All memories are selective, and sometimes convenient, particularly as they go back two full decades, exactly to date. And we reporters are no exception. So, in the aftermath of the Supreme Court order last week, I not only read up our April 1993 stories in India Today's archives, but also spoke again to some of the key figures in that giant investigation. Some shall still remain anonymous, particularly those continuing in service, or concerned about underworld reprisals. But M.N. Singh, who led the investigation as joint commissioner (crime) then, and whom you often see now as a sensible TV talking head, recalls what a horror Bombay had saved itself from simply by not coming up to the masterminds' expectations of how the city was to respond, reviving the cycle of reprisals. I do remember meeting him in his police housing cooperative apartment on Worli Sea Face, and first hearing the story of the mathadis with throats slit. One of my key colleagues was sceptical of this and so I checked again with Singh's then boss and Maharashtra DGP S. Ramamurthy, whom I had known as an IB veteran. He was more familiar with the methods of organisations like the ISI and vouched for the story his officers were putting together.

And how did his police crack the case within two days? Alongside the blasts, one band of gangsters had been driving to the BMC headquarters at Victoria Terminus in a car loaded with AKs and grenades. It just so happened that the Century Bazar bomb, the biggest of all, went off while they were thereabouts, still crossing Worli. They fled in panic, abandoning the car. This car was found, along with 7 AK rifles and grenades, and was registered in the name of the Memon (Tiger and Yakub) family and the case was cracked. And why was the car headed for the BMC headquarters? M.N. Singh tells me now the gangsters were headed there to break in and fire indiscriminately to kill as many corporators (many of them from the Sena) as possible (this, 15 years before 26/11). The blasts, the massacre of corporators, and then the largescale killings of Hindu reprisal-seekers and policemen with AKs and grenades already positioned. You get the picture? M.N. Singh has one regret even today. "Arms were delivered to Sanjay Dutt on January 16. Instead of concealing them, if he had only told his father, who in turn would have surely informed the police, we would have been able to prevent the bombings and save so many lives."

You also understand now why M.N. Singh and his many colleagues see the bombings of 1993 as an essentially failed operation. It killed many people, but failed in its strategic objective. Singh tells me in 1993, Bombay Police did not have even one AK rifle, had never seen grenades blow up, and even he did not know something called RDX. In the aftermath, his police recovered 71 AK rifles and 500 grenades, dispersed strategically. We knew what mayhem just 9 AKs caused in 26/11. What would 71 have done in 1993? In addition, there were 3.5 tonnes of RDX and 1,200 detonators. I also called Ramamurthy again, now. He lives in the same modest (for a state police chief) personal apartment in the narrow Sohrab Bharucha Road (off Colaba Causeway) where I had met him in late March, 1993 and he only said: "See, this Bombay Police, good, bad, ugly, whatever you call it, it has cracked every single case of terror attacks so fast. Something works for it."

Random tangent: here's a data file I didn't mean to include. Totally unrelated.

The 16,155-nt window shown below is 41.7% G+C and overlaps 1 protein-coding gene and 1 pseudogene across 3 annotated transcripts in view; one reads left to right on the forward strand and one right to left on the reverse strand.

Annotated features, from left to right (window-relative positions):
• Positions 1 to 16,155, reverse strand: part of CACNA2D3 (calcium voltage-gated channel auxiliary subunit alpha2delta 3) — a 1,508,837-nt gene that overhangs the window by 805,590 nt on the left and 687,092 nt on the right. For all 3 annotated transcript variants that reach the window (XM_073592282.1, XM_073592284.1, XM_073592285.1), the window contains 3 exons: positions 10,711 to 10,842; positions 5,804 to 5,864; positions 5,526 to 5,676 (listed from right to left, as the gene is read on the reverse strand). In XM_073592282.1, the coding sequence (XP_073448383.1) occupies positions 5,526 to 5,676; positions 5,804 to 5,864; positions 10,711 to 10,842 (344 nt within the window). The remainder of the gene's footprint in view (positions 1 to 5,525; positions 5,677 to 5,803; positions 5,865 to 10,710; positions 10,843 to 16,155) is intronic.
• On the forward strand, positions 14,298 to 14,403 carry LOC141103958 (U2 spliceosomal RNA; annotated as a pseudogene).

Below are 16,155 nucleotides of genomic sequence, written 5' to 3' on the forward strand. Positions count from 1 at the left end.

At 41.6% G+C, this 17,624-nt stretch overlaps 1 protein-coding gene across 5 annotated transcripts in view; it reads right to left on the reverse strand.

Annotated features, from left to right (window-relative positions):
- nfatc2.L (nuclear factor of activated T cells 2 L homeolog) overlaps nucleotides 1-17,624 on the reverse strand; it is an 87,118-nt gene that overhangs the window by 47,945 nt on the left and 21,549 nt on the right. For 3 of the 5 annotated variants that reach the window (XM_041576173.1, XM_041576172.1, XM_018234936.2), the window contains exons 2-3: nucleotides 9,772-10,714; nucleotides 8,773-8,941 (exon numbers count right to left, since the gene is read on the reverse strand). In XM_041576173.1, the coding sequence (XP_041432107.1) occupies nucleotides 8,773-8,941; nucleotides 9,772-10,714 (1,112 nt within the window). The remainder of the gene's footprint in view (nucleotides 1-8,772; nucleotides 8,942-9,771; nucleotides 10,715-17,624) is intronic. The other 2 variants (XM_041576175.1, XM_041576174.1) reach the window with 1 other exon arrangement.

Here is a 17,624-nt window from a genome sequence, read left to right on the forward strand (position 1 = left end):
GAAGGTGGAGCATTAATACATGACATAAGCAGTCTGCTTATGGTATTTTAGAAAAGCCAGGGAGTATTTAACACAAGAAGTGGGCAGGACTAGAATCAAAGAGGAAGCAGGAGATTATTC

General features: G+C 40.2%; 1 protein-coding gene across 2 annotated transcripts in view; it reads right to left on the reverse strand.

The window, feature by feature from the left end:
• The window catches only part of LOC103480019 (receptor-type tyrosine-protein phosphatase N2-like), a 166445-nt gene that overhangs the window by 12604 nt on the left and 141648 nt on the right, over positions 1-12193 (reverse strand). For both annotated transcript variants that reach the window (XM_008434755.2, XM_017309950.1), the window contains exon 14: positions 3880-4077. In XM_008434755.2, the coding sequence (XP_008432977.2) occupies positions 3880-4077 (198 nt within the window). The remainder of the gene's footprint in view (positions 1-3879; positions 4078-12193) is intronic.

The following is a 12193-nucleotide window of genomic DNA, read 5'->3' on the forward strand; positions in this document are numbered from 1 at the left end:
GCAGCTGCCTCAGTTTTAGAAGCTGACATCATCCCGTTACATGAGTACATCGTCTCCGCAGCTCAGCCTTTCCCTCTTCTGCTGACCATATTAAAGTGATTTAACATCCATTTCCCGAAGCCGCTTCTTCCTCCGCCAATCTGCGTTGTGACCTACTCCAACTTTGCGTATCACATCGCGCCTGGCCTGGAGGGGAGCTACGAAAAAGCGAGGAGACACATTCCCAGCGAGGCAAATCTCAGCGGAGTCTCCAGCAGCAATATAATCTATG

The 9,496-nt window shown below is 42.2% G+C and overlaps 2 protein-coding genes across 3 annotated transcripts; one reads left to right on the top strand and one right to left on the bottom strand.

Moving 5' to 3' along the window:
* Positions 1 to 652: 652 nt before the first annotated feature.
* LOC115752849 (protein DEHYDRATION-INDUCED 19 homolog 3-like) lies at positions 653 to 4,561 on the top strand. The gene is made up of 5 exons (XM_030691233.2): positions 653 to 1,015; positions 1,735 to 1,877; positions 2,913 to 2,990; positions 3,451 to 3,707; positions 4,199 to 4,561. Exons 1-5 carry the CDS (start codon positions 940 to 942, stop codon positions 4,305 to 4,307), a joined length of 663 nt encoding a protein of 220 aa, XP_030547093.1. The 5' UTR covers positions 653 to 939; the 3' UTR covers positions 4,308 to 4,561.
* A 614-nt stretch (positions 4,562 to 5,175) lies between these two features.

Not only was it the ISI's first major operation in mainland India, it was also the most audacious to date. Much more ambitious than even 26/11. So ambitious and so audacious, in fact, that they risked their most important asset in India, Dawood Ibrahim, and his underworld army. They would have known that irrespective of how this ended, they would have to evacuate the whole lot, and find them safe harbour in their own country. Now you know why they pamper and protect Dawood and the Memons the way they do. They were key to their most sinister and brutal conspiracy in India to date. Also, they know simply too much. In the many rounds of bombings since then, and even 26/11, you cannot miss the common pattern: multiple bombings or attacks, but hit one key point in South Bombay first, get the government distracted there, and then have trouble radiate outwards. Even in 26/11, a bomb was left in a taxi timed to go off after a while to cause confusion in an entirely different area. What does this tell you, except that instruments and methods may have changed in two decades, but the "masterminds" continue to work on the same formula.